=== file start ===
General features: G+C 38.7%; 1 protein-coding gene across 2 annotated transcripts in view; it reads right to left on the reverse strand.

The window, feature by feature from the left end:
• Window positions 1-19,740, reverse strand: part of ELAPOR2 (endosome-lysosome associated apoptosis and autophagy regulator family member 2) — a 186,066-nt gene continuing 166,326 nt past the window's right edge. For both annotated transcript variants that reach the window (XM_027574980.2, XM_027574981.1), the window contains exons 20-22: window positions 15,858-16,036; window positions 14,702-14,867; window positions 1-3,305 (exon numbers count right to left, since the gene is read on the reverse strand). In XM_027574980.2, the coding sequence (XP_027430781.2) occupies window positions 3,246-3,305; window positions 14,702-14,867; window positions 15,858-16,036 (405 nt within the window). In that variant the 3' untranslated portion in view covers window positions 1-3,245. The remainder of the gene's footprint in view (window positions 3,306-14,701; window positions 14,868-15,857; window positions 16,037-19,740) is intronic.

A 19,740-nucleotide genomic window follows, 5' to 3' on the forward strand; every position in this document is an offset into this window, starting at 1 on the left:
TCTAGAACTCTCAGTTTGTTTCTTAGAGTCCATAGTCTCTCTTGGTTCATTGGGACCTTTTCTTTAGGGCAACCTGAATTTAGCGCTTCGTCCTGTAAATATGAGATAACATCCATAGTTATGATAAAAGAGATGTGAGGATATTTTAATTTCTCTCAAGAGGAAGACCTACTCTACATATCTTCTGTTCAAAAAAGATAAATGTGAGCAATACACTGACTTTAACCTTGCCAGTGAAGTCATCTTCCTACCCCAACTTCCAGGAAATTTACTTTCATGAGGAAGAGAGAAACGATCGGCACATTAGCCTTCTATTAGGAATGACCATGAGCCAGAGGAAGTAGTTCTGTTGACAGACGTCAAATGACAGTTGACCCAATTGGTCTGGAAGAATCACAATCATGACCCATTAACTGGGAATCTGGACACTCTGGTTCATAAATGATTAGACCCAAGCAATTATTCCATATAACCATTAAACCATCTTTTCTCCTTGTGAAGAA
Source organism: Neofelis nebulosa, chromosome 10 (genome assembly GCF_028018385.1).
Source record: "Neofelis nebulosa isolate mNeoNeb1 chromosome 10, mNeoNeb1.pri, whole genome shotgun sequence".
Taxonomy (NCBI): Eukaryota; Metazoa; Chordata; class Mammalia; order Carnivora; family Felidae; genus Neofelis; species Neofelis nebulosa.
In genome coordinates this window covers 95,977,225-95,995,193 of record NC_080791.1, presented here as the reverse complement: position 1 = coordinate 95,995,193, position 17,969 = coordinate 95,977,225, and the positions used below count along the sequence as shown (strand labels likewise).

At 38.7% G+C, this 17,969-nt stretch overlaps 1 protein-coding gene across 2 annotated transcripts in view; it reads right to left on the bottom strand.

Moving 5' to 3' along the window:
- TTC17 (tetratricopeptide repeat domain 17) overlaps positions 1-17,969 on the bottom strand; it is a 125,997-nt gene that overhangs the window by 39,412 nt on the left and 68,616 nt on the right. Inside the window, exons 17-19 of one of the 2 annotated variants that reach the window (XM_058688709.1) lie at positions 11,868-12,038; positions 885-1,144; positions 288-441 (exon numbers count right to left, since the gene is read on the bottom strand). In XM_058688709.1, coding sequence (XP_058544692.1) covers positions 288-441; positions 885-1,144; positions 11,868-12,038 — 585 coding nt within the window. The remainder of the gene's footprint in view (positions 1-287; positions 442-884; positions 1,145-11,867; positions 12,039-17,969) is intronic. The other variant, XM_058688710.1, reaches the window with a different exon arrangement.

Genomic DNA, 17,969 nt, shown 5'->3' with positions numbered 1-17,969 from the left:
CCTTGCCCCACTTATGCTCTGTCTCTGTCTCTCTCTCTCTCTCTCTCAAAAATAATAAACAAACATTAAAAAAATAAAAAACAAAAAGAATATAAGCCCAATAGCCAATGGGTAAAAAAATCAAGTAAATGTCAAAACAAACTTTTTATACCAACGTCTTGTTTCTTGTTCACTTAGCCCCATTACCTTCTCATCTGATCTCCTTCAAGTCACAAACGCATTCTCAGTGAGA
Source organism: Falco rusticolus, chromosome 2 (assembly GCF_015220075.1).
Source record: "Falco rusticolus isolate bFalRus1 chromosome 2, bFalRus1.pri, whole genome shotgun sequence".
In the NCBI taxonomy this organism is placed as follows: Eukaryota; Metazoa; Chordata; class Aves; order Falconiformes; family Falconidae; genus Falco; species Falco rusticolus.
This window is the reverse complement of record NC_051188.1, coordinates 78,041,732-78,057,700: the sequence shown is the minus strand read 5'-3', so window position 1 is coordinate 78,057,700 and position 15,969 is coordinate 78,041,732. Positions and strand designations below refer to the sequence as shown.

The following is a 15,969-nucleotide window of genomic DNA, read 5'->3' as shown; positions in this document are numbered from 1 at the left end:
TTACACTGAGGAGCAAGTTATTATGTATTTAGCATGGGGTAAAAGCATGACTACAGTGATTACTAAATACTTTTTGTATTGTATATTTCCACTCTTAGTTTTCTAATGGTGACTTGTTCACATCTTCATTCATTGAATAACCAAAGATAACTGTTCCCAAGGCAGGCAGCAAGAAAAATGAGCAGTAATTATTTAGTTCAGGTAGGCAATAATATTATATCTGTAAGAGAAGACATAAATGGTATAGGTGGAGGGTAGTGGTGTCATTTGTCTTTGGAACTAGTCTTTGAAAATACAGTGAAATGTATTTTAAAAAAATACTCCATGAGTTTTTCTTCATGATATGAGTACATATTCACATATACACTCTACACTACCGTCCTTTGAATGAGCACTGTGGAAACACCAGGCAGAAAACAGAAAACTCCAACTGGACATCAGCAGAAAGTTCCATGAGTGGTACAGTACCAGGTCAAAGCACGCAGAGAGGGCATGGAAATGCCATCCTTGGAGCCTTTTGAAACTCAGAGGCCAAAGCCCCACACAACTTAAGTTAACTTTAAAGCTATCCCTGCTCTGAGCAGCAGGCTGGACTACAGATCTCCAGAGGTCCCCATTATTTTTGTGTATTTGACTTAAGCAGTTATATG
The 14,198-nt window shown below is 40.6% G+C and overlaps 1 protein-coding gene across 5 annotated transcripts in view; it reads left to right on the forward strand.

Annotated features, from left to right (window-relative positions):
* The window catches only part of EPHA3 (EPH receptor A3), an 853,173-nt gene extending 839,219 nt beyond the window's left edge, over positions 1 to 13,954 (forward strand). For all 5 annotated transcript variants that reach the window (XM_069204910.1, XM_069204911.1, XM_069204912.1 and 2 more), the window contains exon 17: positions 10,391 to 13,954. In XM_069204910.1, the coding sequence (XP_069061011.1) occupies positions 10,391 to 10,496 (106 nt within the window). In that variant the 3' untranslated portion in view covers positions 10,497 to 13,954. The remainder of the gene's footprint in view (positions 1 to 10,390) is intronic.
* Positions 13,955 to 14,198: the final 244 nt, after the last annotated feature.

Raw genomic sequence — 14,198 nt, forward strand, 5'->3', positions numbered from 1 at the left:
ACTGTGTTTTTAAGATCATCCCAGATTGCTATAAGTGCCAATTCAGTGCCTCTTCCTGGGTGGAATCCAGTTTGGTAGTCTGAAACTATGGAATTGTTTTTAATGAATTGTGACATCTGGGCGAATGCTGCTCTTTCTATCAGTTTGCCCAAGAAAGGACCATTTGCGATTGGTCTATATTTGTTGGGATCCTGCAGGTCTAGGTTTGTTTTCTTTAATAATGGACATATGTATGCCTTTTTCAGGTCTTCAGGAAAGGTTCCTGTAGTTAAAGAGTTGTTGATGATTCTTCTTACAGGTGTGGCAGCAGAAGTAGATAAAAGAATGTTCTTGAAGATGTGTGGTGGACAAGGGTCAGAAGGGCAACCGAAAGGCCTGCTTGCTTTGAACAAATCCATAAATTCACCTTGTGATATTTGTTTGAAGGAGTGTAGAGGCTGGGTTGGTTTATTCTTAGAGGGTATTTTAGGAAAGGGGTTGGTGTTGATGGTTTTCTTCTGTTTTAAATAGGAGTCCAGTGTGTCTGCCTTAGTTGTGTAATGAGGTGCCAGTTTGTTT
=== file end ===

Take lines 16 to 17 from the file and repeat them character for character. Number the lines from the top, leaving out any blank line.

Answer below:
Source record: "Falco rusticolus isolate bFalRus1 chromosome 2, bFalRus1.pri, whole genome shotgun sequence".
In the NCBI taxonomy this organism is placed as follows: Eukaryota; Metazoa; Chordata; class Aves; order Falconiformes; family Falconidae; genus Falco; species Falco rusticolus.